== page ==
Flex Fleets operates only with truckload (TL) shipments today, the largest segment of trucking. They have about 400 shippers enrolled; the shippers need to disclose historical data on their traffic lanes to Flex, though not to each other. Flex uses the traffic gathered to compute its route blocks. It’s a reasonable compromise with information that is not that useful for competition in reality. Flex is now in trials including reefer traffic.
Leaf usually enrolls the shippers’ preferred trucking vendors, so shippers do not need to worry about qualifying trucking firms again. The LSPs like it, because they get the Flex Fleets benefits of guaranteed loads in a workable pattern over a longer time horizon. Of course, all the carriers are insured. If something happens on a route, like an accident, weather, or carrier no-show, Leaf makes good on the route with a failover plan to ensure completion.
I asked Anshu if there was a plan to introduce Leaf’s concepts into container drayage, an area plagued with turnover, contracting issues, and driver exploitation. Anshu wants to test and refine the Flex concepts first before trying that difficult area. Drayage is an area with many owner-operators. The Leaf system does not have owner-operators as carriers. If one wants to participate, she could sign up with a trucker or broker who joins. Anshu says studies have shown that many full-truckload owner-operators work that way, possibly up to 70%.
Everyone benefits from the Flex Fleets idea to induce cooperative behavior on the part of shippers and LSPs. The shorter duration contract— a month to a year— with fewer conditions is easier to accept or say no to.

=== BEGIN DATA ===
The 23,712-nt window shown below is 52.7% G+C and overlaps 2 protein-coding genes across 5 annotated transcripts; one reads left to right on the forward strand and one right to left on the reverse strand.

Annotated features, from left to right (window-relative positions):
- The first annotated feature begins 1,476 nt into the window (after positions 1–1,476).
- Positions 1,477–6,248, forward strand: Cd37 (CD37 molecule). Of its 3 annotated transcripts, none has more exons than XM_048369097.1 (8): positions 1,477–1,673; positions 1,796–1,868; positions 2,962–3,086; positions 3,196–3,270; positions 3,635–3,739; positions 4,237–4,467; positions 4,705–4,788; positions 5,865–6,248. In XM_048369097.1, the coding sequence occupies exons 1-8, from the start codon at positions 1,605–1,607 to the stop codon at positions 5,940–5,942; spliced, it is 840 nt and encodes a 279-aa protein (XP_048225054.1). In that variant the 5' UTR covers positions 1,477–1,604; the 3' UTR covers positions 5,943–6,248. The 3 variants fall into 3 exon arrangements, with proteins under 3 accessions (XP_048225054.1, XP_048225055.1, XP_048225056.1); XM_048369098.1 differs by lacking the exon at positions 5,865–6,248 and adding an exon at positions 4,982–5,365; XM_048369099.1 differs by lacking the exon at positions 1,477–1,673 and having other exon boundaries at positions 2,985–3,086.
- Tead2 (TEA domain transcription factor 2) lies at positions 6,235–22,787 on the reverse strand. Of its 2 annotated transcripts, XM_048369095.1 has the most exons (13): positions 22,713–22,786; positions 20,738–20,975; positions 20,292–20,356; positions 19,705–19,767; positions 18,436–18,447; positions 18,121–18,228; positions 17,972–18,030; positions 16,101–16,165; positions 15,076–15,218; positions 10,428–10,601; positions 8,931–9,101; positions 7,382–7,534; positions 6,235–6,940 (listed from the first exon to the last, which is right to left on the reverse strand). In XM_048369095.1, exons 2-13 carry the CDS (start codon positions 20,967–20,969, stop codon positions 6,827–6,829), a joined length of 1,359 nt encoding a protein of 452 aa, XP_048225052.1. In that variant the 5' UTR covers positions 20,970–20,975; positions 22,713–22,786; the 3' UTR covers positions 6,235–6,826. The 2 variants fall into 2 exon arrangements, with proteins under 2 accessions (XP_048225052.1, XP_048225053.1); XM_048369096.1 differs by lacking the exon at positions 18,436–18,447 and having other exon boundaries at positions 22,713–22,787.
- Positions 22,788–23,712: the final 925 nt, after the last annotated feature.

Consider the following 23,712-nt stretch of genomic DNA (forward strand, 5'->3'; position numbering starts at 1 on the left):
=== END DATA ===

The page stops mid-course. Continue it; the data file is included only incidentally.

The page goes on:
Shippers benefit from dedicated and scalable capacity, without having to purchase or lease their own fleet — currently, they commit to fleets for years and have to pay for maintenance, regardless of utilization. Flex Fleets save shippers up to 30% on their line haul costs.
Carriers benefit from consistent business and preferable freight, eliminating driver downtime and fleet empty miles — 40% of all trucks on the road today ride empty. Tender rejections drop from 30% to 0.
Brokers benefit from enabling drivers to accurately predict their earnings, work from a preferred domicile, maximize their number of paid miles driven and return home each night for an improved quality of life on and off the road. For instance, Sage Freight has seen driver turnover drop from 75% to 15% or less on dedicated freight.
Everyone benefits from reducing emissions by eliminating empty miles and delays. ESG ratings are improved in the fastest way for truckload haulage.
We have been saying for years that logistics is the only place in business where cooperation is routine. But in truckload, it hasn’t been. We need intelligent systems, like Leaf’s Flex Fleets, to identify how it can be made routine and easy.
Anshu indicates that he and his leadership team, some of whom worked together previously, have a long-term commitment to their business idea. That’s why they are growing deliberately with tested concepts, and why they have not sought large venture investments like many young logistics software firms. Instead, they want persistent solutions to the problem of cooperation that will capture the next-generation logistics information market.
And they’ll be helping truckers with some of their most intractable problems.
Wing, a subsidiary of Alphabet (think Google), is pioneering a new delivery model. Drones pick up packages and deliver them via a network of landing pads and charging stations. They can handle multiple deliveries point-to-point without returning to the base. It’s because the standardized landing and charging stations are also near to the start point of their next run.
The CEO indicates that the model is a lot more like a computer message network than a last-mile logistics network. The software they’ve written matches the delivery demand with the available drones. Any nearby drone can pick up and make the delivery, then scout via software for another nearby pickup.
It’s another ingenious solution to the problems of thin demand. If there’s not enough, drones will be unoccupied. Pooling demand for package rides will make the system work better.
Another advantage of drones for delivery is their zero-emission properties. Drones are electric-powered, and emit lots less than local delivery trucks. They are also lots cheaper. There are limits on the size of packages they can carry, but if you look at typical deliveries to an apartment complex, for instance, you see that most packages are small.
Perhaps drone delivery is the future of last-mile package service.